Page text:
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Oscar 2002 Winner Predictions

Number crunching is in this year at the Academy Awards and it’s not just those pesky accountants.

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Oscar 2002 Winner Predictions

Number crunching is in this year at the Academy Awards and it’s not just those pesky accountants. Whoopi Goldberg is back for the fourth time as Oscar hostess and for his performance as happy-go-lucky mathematician lunatic John Nash, Russell Crowe could take home Oscar gold two years running. Baz Luhurmann didn’t make the cut but his Moulin Rouge! did—it’s the first musical to be nominated for Best Picture since All That Jazz in 1979. 77-year-old Golden Globe winner Robert Altman earned his fifth nomination for Best Director. Will the Academy go for his Gosford Park or something heavy on the Opie? With 13 nominations, though, Peter Jackson’s hobbits and wizards offer the kind of epic swing Oscar finds difficult to resist. Here are Slant Magazine’s predictions for who will arrive at the after-show parties with Oscar on their arm and who will show up empty-handed.

ACTOR: Tom Wilkinson’s performance in In the Bedroom is so under the radar it just about cancels out Sean Penn’s over-the-top I Am Sam turn. Crowe’s Golden Globe win for A Beautiful Mind is especially difficult to assess when looking at recent Globe-to-Oscar turnover rates. Crowe (The Insider) lost the 1999 Globe to Denzel Washington (The Hurricane) but Kevin Spacey (American Beauty) took home the Oscar. Tom Hanks (Cast Away) snagged last year’s Globe but Crowe won the Oscar for his Gladiator turn. Damien Bona, co-author of the seminal awards book Inside Oscar and author of its recently-published sequel Inside Oscar 2, concedes: “Hanks’s second victory seemed like an inevitability. There is certainly not an air of inevitability with Crowe this year. Last year when he won for Gladiator, it was mainly as a mea culpa, the Academy seemingly having decided that on second thought his performance in The Insider was more deserving than Kevin Spacey’s Oscar-winning work in American Beauty. There’s also a feeling these days that The Hurricane’s Denzel Washington, too, was better than Spacey, and that he got shafted because of the controversy regarding his movie. Therefore, many Academy members will undoubtedly cast their ballots this year with an eye to giving Denzel his make-up award.” Any chances of a Washington win, however, may have been dashed when Will Smith snagged one of the category’s two wild card spots from Billy Bob Thornton and Gene Hackman. A mixed blessing in disguise, could the category’s two African-American nominees cancel each other out? Still, with A Beautiful Mind packing so much sentimental steam, Crowe could very well join Hanks and Spencer Tracy in that elite two-in-a-row Best Actor club—that is, assuming Crowe’s BAFTA bad behavior hasn’t already nixed those chances. If Crowe looses the SAG award, Washington will likely make room for his second Oscar.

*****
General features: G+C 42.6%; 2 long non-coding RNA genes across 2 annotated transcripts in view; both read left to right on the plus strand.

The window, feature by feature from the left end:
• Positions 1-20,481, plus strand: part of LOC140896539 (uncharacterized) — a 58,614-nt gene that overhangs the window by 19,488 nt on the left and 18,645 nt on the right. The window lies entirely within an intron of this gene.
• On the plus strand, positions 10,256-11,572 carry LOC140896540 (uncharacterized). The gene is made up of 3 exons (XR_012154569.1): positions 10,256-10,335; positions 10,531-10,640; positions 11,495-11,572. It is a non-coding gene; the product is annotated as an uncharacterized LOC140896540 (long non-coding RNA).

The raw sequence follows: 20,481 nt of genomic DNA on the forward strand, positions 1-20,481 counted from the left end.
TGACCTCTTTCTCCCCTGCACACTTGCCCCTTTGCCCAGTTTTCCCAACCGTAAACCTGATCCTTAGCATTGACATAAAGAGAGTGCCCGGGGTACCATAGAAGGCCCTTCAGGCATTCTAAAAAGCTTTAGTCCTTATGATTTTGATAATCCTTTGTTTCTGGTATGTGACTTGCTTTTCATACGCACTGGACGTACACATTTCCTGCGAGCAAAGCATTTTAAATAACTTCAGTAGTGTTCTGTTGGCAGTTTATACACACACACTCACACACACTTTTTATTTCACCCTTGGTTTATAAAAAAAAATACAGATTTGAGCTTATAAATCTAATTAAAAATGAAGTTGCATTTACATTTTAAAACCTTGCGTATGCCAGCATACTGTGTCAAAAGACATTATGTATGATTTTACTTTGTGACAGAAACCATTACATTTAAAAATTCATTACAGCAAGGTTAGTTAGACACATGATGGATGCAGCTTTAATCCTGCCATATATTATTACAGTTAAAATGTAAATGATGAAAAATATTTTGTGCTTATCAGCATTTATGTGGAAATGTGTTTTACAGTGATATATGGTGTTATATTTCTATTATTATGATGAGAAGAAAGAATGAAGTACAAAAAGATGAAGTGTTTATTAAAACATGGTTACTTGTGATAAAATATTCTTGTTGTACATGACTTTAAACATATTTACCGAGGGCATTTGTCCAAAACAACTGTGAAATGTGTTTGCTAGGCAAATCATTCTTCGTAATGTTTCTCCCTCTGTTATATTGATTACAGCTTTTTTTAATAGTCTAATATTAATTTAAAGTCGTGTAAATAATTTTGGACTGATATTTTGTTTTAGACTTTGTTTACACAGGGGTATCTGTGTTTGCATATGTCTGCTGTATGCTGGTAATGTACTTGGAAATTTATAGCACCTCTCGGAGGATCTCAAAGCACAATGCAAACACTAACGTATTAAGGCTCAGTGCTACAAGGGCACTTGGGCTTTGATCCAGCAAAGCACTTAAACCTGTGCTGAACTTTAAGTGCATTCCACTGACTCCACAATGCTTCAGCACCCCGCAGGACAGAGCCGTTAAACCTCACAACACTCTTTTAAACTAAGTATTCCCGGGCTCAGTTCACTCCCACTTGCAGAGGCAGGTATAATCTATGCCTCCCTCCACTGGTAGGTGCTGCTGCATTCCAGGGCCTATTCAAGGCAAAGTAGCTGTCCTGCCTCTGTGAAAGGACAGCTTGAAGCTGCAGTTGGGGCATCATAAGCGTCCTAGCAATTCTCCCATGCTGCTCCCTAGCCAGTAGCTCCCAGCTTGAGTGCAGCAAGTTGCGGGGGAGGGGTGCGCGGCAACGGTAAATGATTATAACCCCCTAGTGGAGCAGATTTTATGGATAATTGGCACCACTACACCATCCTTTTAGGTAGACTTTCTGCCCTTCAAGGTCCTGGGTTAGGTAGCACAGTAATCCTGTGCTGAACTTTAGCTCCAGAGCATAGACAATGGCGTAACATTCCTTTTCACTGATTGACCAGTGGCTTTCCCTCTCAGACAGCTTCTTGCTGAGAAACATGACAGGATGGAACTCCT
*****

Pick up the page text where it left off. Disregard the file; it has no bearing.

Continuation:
Will Win: Russell Crowe (A Beautiful Mind)

Should Win: Denzel Washington (Training Day)

ACTRESS: Thanks to Miramax, Renée Zellweger snagged the wild card spot that should have gone to Naomi Watts—as if Charlotte Rampling (Under the Sand) had a chance! Judi Dench earns her spot but not without a price: with four nominations in five years and one win for her cameo role in Shakespeare in Love, she’s the perennial presence still two or three nominations away from snagging Oscar number two. Halle Berry may now have industry cred but she still had to get naked to get Oscar’s attention; for her sake, let’s hope Academy members haven’t seen Swordfish. Sissy Spacek may be a virtual lock for a win but that hasn’t stopped Vegas odds-makers from putting her in a dead heat with Nicole Kidman. After a not-so-clean divorce from Tom Cruise, Kidman has sympathy on her side but Bona believes that any correlation between Vegas odds and actual wins are purely coincidental. “The Vegas odds-makers are clueless and have no feel for how Hollywood thinks. Spacek’s main competition, in my opinion, is Halle Berry, who had a far more dramatic role than Kidman and does more overt ’acting.’” Also, with ardent fans of Kidman’s other performance likely to vote elsewhere, this is Spacek’s award to lose.

Will Win: Sissy Spacek (In the Bedroom)

Should Win: Sissy Spacek (In the Bedroom)

SUPPORTING ACTOR: Papa Jolie snags his first Oscar nomination since 1985’s Runaway Train but his Howard Cosell from Michael Mann’s Ali will likely be seen as nothing more than a really snazzy impersonation. Voight rode Will Smith to an Oscar nod—ditto Ethan Hawke, who snags his first nomination for playing Denzel Washington’s white chump in Training Day. Bona, however, disagrees: “Hawke did no campaigning—in fact, in terms of his attitude to Hollywood glitz and awards, he can be thought of as the anti-Sally Kirkland. Academy members saw the film, loved Hawke’s subtle, gutsy and extraordinarily affecting work and voted for him simply because of the quality of his performance—which given all the time and money spent on soliciting Oscar voters is something rare and quite wonderful.” Academy members too frazzled by the expletives in Ben Kingsley’s Sexy Beast cockney accent will likely join the ranks in voting for Ian McKellen or Jim Broadbent. Sir Ian has The Fellowship of the Ring’s popularity on his side but Broadbent’s touching turn as Iris Murdoch’s grieving husband in Iris seems virtually unstoppable after its Golden Globe victory. A win for Broadbent may also be the closest thing to Oscar recognition for Moulin Rouge!, which is likely to fall short in a slew of technical categories.